Jill came almost half way down the hill behind him before she was betrayed by the forest litter. He turned to her, and she stopped, her arms folded across her chest against the night cool.

“Sorry,” she said. “I thought you’d all gone to bed.”

“I’m on my way,” he said, raising his beer, “in three sips and a swallow.” He took the first of those sips. “What are you doing out so late?”

She scrambled down the last steepness of the path and sat in the chair opposite him, pulling her legs up under the skirt of her dress for warmth. “I like it down here at night.”

There was a long quiet filled with nothing much but the night breeze in the canopy and the gurgle of small waves under the dock. Sully added a couple of logs to the fire. “You could come down earlier, you know. Have a beer. Talk to other human beings.”

She shrugged. “I’d rather not.”

“You used to hang out with us when we were kids. Me and Todd and Rowland, and what was their little sister’s name?”

“Janice.”

“Yeah, Janice. We’d sneak sips from the adults’ drinks, then play tag in the bush or go night swimming.”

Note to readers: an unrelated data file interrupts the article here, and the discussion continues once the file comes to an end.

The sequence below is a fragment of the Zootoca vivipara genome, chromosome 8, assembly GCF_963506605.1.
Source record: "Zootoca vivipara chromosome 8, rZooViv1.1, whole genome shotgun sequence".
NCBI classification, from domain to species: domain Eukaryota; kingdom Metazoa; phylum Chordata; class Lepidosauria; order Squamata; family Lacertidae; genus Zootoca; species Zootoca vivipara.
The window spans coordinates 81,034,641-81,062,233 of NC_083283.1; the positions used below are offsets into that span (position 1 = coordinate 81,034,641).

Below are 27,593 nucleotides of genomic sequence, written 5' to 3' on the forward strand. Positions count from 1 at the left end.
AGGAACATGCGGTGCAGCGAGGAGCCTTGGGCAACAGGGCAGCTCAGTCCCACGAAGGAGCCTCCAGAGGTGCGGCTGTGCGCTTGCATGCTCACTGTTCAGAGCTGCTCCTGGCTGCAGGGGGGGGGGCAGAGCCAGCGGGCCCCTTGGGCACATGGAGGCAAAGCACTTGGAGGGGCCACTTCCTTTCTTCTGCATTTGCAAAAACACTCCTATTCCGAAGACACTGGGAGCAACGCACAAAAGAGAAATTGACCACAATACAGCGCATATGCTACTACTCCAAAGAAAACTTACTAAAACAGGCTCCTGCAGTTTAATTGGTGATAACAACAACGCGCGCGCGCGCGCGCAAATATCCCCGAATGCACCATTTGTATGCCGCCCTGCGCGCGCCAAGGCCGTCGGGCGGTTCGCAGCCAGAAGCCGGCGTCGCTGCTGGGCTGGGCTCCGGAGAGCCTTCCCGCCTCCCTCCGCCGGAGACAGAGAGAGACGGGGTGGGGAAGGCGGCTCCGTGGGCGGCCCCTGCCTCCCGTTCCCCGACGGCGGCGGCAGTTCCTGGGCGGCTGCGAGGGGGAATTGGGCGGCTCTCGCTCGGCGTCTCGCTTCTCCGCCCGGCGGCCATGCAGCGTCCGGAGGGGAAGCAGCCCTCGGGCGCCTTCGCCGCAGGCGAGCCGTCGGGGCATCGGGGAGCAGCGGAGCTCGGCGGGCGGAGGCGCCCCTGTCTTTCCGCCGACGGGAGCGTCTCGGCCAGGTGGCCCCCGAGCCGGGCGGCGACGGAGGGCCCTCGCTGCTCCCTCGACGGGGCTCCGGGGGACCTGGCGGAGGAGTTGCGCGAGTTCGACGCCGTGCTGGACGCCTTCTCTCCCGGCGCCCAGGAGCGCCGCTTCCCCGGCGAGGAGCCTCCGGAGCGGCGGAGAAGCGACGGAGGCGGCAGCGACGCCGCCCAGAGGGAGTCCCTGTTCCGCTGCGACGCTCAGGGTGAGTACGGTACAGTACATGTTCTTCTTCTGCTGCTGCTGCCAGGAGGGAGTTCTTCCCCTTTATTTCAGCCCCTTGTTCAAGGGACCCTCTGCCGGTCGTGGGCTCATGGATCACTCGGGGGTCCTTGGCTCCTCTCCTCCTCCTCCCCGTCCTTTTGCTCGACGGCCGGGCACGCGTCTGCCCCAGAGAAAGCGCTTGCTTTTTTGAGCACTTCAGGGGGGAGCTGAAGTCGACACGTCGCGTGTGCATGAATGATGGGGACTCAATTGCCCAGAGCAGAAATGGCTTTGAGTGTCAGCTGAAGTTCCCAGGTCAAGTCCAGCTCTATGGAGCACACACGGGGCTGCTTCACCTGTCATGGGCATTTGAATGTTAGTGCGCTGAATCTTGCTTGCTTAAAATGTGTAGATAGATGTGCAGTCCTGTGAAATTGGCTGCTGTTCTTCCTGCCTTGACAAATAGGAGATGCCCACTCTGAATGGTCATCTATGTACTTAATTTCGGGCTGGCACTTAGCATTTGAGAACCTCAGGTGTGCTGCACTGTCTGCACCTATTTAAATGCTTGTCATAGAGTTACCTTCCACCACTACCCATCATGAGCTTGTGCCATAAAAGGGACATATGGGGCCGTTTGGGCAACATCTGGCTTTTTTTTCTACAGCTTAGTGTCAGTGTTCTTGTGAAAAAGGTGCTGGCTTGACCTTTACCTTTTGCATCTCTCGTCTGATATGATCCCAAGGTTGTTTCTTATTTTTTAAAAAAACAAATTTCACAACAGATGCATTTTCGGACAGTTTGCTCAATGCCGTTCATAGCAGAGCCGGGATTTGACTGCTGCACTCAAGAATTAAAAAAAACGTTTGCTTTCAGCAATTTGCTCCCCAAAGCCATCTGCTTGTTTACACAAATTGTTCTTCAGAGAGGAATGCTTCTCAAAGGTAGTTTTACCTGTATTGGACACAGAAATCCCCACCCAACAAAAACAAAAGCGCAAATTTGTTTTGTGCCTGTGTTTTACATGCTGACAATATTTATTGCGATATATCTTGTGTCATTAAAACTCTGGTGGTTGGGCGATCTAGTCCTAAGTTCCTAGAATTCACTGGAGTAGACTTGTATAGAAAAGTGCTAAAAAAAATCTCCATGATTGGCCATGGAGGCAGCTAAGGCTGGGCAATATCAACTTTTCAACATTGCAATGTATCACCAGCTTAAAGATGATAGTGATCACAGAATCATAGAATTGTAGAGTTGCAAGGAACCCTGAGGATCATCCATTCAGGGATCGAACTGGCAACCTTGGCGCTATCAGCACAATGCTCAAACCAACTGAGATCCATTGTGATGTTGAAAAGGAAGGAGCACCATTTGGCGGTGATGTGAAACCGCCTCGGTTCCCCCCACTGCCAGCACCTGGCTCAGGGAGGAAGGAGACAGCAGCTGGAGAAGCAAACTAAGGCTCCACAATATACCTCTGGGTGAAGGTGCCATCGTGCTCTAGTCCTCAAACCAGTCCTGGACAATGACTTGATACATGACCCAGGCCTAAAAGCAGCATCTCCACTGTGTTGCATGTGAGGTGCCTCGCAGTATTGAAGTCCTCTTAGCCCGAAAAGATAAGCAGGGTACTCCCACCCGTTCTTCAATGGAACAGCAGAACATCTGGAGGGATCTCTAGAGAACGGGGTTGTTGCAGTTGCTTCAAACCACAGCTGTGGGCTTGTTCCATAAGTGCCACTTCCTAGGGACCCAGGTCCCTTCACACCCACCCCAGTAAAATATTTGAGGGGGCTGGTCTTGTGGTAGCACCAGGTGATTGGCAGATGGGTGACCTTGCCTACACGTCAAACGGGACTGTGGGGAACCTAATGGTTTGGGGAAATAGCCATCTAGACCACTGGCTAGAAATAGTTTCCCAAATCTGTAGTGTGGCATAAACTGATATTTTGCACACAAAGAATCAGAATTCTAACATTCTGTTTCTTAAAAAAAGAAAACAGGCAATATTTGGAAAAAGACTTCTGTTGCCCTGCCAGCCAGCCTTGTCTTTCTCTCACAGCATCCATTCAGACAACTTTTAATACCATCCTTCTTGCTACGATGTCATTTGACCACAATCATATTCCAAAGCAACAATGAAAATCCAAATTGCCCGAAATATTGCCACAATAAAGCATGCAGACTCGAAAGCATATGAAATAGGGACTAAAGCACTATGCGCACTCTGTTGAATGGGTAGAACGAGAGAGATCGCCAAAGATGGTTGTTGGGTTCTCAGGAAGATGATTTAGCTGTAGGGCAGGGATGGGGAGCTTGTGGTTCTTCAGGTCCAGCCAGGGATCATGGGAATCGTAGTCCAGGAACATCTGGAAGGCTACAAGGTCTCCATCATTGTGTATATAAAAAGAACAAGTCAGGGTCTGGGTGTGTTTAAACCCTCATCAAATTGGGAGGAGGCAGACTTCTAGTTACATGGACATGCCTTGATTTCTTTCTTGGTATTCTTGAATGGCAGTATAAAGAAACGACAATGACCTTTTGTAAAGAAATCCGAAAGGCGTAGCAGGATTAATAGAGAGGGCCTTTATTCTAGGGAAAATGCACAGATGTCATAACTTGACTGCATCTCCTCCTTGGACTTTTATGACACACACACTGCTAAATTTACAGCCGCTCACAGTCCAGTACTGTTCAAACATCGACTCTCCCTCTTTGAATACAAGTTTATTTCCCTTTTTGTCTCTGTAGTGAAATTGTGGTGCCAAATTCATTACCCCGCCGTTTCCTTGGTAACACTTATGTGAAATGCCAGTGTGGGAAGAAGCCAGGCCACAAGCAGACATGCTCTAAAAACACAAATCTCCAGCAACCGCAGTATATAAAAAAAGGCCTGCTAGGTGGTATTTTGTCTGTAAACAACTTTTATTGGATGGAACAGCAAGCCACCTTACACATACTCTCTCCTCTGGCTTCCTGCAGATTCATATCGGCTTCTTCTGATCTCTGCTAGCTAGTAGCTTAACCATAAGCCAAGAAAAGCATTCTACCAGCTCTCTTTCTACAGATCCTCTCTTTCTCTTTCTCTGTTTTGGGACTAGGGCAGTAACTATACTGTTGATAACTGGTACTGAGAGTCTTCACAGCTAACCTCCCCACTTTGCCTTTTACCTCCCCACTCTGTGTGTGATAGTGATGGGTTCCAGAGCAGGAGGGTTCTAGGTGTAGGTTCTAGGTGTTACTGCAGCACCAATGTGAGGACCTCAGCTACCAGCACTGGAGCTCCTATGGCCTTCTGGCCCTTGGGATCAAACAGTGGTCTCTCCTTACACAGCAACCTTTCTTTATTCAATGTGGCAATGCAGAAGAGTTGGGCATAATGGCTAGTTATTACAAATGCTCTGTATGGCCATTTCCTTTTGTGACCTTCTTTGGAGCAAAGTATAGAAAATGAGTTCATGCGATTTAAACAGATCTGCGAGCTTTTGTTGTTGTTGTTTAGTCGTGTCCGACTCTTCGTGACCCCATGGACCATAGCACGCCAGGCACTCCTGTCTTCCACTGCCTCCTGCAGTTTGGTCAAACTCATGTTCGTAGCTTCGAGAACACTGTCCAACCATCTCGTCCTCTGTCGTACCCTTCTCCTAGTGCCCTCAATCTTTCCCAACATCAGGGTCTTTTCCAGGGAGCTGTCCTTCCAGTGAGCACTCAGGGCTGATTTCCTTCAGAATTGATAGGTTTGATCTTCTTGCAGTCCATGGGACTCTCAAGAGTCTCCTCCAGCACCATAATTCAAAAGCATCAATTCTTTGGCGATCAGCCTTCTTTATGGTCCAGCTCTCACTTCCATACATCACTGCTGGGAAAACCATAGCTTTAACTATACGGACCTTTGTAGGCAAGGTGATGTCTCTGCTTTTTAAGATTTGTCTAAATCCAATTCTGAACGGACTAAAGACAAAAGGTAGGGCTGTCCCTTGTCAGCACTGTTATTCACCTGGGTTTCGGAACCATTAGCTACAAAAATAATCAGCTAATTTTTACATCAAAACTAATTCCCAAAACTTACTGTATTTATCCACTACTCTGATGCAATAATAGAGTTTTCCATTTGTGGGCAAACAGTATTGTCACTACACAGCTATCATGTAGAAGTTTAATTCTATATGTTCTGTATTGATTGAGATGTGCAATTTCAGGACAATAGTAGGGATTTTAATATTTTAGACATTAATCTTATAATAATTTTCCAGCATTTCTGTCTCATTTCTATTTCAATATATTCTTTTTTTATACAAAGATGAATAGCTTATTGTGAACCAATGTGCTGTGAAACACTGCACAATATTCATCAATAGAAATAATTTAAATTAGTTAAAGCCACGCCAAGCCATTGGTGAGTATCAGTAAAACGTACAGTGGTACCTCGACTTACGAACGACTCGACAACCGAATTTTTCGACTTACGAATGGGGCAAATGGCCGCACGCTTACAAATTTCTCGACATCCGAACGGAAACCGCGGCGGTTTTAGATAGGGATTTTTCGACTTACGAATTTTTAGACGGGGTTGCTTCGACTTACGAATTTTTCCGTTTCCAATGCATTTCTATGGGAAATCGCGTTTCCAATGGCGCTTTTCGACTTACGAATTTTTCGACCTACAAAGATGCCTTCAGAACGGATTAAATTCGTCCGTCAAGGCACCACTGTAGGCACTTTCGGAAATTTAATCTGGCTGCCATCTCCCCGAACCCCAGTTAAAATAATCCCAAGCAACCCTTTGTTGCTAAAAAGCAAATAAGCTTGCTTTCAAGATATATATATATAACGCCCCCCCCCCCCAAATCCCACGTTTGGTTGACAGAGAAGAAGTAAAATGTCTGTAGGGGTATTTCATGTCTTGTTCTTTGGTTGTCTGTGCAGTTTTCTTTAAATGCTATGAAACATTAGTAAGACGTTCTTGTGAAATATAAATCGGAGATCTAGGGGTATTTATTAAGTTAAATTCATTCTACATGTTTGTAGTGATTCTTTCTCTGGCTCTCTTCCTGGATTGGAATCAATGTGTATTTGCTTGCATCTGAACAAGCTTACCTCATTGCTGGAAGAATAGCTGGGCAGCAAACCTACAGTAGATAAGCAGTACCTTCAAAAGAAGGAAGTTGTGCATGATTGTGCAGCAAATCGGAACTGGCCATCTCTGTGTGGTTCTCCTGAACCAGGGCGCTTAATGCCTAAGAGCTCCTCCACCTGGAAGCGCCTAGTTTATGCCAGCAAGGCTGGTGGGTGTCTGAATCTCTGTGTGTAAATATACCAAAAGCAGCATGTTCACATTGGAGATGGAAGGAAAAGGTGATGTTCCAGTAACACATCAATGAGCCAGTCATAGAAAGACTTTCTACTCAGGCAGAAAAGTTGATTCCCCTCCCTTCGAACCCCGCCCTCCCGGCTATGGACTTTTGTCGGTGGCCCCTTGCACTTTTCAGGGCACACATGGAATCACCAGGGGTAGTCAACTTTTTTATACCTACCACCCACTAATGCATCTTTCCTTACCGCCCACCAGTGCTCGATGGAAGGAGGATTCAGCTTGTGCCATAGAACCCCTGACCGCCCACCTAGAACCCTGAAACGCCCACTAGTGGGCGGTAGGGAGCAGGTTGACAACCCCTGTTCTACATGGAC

“I remember.” Jill half stood, pulling her chair closer to the fire, then sat again.

“Do you remember when Janice wanted to play spin the bottle in the boathouse? I was the only guy there who wasn’t her brother, so she had to kiss me every time.”

“And Todd and Rowland had to kiss me.”

“Yeah. But we kept playing anyway. A pretty long time.”

There was quiet again.

“Did I ever get to kiss you?” he asked. “I don’t remember.”

“No,” she said. “You didn’t.”

“Funny. We must have spun that thing like five times each.”

She shivered, looked out across the lake, almost still. “I’m going to bed,” she said, and she stood, began climbing the path to her cottage.

“Me too,” he replied, though too quietly for her to hear him.” He kicked the fire apart, unzipped his fly, began pissing on the coals.

How Loveta Got Her Baby is a collection of short fiction from Guelph author Nicholas Ruddock. The book contains stories of a traditional length interspersed by very short pieces, often less than a page, usually lyric, something like prose poems. All of the stories, long or short, are loosely connected through common setting and characters, and though none of them depend on the others to be understood, they interrelate in ways that deepen each in relation to the whole.

This interrelation creates a strong sense of unity in the collection, which is one of its beauties. The stories belong to each other in the way that the stories of any small town belong to each other, one reminding the hearer of another, coming together to produce the unique mythology of a mutually remembered time and place.